DSM 5 will turn temper tantrums into a mental disorder — a puzzling decision based on the work of only one research group. We have no idea whatever how this untested new diagnosis will play out in real-life practice settings, but my fear is that it will exacerbate, not relieve, the already excessive and inappropriate use of medication in young children. During the past two decades, child psychiatry has already provoked three fads- a tripling of Attention Deficit Disorder, a more than 20-times increase in Autistic Disorder, and a 40-times increase in childhood Bipolar Disorder. The field should have felt chastened by this sorry track record and should engage itself now in the crucial task of educating practitioners and the public about the difficulty of accurately diagnosing children and the risks of over- medicating them. DSM 5 should not be adding a new disorder likely to result in a new fad and even more inappropriate medication use in vulnerable children.
- Normal grief will become Major Depressive Disorder, thus medicalizing and trivializing our expectable and necessary emotional reactions to the loss of a loved one and substituting pills and superficial medical rituals for the deep consolations of family, friends, religion, and the resiliency that comes with time and the acceptance of the limitations of life.
- The everyday forgetting characteristic of old age will now be misdiagnosed as Minor Neurocognitive Disorder, creating a huge false positive population of people who are not at special risk for dementia. Since there is no effective treatment for this 'condition' (or for dementia), the label provides absolutely no benefit (while creating great anxiety) even for those at true risk for later developing dementia. It is a dead loss for the many who will be mislabeled.
- DSM 5 will likely trigger a fad of Adult Attention Deficit Disorder leading to widespread misuse of stimulant drugs for performance enhancement and recreation and contributing to the already large illegal secondary market in diverted prescription drugs.
- Excessive eating 12 times in 3 months is no longer just a manifestation of gluttony and the easy availability of really great tasting food. DSM 5 has instead turned it into a psychiatric illness called Binge Eating Disorder.
- The changes in the DSM 5 definition of Autism will result in lowered rates — 10 percent according to estimates by the DSM 5 work group, perhaps 50 percent according to outside research groups. This reduction can be seen as beneficial in the sense that the diagnosis of Autism will be more accurate and specific- but advocates understandably fear a disruption in needed school services. Here the DSM 5 problem is not so much a bad decision, but the misleading promises that it will have no impact on rates of disorder or of service delivery. School services should be tied more to educational need, less to a controversial psychiatric diagnosis created for clinical (not educational) purposes and whose rate is so sensitive to small changes in definition and assessment.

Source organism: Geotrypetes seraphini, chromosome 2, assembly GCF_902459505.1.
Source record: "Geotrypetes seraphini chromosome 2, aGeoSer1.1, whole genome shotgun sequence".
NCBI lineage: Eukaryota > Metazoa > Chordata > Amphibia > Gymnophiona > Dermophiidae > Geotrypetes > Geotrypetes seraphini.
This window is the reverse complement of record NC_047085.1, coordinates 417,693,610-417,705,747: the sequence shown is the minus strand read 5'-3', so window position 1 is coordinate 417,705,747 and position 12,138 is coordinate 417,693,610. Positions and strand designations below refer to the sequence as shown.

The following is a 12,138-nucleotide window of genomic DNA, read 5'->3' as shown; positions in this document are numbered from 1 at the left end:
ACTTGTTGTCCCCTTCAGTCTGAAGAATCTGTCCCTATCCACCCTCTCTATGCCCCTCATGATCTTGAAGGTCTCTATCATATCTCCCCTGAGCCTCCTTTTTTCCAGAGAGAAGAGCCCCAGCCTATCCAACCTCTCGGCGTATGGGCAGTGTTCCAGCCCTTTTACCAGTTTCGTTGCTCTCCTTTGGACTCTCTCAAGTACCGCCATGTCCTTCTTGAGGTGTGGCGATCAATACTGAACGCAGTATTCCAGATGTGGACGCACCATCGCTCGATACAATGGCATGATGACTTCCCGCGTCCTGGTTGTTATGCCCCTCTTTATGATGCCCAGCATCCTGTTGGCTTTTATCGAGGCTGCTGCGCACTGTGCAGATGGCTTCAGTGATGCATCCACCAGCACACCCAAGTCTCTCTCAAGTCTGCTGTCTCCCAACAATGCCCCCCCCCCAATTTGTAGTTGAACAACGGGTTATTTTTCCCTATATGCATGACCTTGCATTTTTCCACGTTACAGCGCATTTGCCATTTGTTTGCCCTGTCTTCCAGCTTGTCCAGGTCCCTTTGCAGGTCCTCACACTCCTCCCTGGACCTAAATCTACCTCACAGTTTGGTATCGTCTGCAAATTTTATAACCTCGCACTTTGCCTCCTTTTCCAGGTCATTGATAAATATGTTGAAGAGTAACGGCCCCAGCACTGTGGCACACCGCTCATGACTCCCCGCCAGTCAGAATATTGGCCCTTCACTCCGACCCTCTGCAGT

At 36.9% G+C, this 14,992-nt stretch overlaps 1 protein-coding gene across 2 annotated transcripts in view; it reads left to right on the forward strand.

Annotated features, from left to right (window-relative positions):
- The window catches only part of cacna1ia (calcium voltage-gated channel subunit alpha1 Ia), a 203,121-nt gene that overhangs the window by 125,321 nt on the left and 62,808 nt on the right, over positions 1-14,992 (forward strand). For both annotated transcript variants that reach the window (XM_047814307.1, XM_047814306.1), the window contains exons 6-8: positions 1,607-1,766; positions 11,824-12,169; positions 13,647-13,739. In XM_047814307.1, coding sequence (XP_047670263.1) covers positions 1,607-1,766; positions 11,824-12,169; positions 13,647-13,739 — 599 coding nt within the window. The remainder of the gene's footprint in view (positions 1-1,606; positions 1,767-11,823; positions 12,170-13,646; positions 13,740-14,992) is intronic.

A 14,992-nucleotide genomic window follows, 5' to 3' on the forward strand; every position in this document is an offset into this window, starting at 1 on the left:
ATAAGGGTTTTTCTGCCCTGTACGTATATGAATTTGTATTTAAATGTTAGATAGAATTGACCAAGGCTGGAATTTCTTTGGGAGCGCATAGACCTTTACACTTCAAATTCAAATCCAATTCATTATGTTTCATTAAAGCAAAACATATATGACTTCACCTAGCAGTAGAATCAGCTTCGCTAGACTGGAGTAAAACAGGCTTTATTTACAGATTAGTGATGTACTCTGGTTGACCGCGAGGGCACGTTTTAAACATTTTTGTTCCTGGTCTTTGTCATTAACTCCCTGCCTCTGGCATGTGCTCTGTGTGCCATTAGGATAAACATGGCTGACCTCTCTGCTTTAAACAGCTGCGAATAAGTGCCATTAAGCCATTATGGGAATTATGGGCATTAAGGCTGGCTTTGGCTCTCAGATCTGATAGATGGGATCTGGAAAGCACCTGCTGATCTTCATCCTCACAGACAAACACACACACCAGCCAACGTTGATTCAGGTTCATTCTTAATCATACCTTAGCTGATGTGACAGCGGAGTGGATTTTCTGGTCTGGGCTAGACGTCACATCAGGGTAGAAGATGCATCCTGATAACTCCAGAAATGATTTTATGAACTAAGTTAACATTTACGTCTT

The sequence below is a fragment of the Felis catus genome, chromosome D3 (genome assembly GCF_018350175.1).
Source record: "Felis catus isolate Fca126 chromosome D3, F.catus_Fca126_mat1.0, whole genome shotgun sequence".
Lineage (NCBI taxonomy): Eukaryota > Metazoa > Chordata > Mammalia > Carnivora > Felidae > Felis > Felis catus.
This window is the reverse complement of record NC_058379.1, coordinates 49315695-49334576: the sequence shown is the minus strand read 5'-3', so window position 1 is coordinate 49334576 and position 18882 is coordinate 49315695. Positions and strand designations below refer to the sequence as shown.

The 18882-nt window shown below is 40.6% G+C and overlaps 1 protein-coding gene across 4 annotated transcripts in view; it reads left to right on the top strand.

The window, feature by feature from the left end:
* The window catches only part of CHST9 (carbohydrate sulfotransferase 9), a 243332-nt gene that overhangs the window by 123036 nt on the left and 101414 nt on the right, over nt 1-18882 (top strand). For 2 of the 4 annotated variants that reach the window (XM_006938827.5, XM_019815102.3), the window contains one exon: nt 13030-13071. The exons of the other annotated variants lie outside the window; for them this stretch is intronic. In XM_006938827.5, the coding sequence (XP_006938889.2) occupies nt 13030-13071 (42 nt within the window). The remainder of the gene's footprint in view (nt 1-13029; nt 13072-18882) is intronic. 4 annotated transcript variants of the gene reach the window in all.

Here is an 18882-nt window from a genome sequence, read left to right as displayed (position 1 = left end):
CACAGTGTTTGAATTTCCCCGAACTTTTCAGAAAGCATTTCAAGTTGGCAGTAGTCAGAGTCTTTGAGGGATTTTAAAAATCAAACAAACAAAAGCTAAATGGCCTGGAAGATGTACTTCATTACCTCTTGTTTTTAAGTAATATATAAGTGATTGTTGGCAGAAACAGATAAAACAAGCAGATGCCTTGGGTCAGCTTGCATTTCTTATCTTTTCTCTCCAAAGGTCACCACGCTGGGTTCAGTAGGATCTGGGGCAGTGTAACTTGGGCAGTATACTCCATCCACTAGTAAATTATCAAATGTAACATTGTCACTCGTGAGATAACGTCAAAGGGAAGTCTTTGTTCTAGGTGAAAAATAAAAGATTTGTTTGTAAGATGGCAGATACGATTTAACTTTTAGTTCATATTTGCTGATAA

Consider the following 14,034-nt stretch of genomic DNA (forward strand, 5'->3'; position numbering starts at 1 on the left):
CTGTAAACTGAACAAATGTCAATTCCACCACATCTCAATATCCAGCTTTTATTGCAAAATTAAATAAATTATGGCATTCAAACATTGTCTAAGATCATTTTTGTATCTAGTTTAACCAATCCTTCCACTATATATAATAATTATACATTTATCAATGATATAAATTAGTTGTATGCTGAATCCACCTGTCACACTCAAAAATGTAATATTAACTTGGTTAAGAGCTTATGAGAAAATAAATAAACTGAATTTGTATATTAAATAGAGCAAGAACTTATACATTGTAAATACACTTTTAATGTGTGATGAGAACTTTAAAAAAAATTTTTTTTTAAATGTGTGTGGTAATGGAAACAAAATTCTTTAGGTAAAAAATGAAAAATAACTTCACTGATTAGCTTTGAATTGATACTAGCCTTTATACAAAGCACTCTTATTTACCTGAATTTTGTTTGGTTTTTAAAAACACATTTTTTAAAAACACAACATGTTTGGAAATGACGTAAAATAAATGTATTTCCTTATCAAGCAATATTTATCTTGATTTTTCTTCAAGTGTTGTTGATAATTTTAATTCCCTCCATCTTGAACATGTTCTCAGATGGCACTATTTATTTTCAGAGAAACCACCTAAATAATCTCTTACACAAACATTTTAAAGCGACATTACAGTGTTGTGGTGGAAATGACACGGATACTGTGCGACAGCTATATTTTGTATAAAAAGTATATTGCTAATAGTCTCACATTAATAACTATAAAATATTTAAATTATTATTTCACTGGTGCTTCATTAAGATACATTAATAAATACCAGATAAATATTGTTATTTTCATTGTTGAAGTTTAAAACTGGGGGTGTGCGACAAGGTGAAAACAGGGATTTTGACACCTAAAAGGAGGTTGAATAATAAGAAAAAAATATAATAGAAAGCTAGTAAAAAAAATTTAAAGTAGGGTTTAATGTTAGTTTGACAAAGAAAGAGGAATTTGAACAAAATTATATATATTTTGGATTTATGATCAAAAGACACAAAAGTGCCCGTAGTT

- First-time substance abusers will be lumped in definitionally in with hardcore addicts despite their very different treatment needs and prognosis and the stigma this will cause.
- DSM 5 has created a slippery slope by introducing the concept of Behavioral Addictions that eventually can spread to make a mental disorder of everything we like to do a lot. Watch out for careless overdiagnosis of internet and sex addiction and the development of lucrative treatment programs to exploit these new markets.
- DSM 5 obscures the already fuzzy boundary been Generalized Anxiety Disorder and the worries of everyday life. Small changes in definition can create millions of anxious new "patients" and expand the already widespread practice of inappropriately prescribing addicting anti-anxiety medications.
- DSM 5 has opened the gate even further to the already existing problem of misdiagnosis of PTSD in forensic settings.
DSM 5 has dropped its pretension to being a paradigm shift in psychiatric diagnosis and instead (in a dramatic 180-degree turn) now makes the equally misleading claim that it is a conservative document that will have minimal impact on the rates of psychiatric diagnosis and in the consequent provision of inappropriate treatment. This is an untenable claim that DSM 5 cannot possibly support because, for completely unfathomable reasons, it never took the simple and inexpensive step of actually studying the impact of DSM on rates in real-world settings.
Except for autism, all the DSM 5 changes loosen diagnosis and threaten to turn our current diagnostic inflation into diagnostic hyperinflation. Painful experience with previous DSMs teaches that if anything in the diagnostic system can be misused and turned into a fad, it will be. Many millions of people with normal grief, gluttony, distractibility, worries, reactions to stress, the temper tantrums of childhood, the forgetting of old age, and "behavioral addictions" will soon be mislabeled as psychiatrically sick and given inappropriate treatment.
People with real psychiatric problems that can be reliably diagnosed and effectively treated are already badly shortchanged. DSM 5 will make this worse by diverting attention and scarce resources away from the truly ill and toward people with the everyday problems of life who will be harmed, not helped, when they are mislabeled as mentally ill.
Our patients deserve better, society deserves better, and the mental health professions deserve better. Caring for the mentally ill is a noble and effective profession. But we have to know our limits and stay within them.
DSM 5 violates the most sacred (and most frequently ignored) tenet in medicine: First Do No Harm! That's why this is such a sad moment.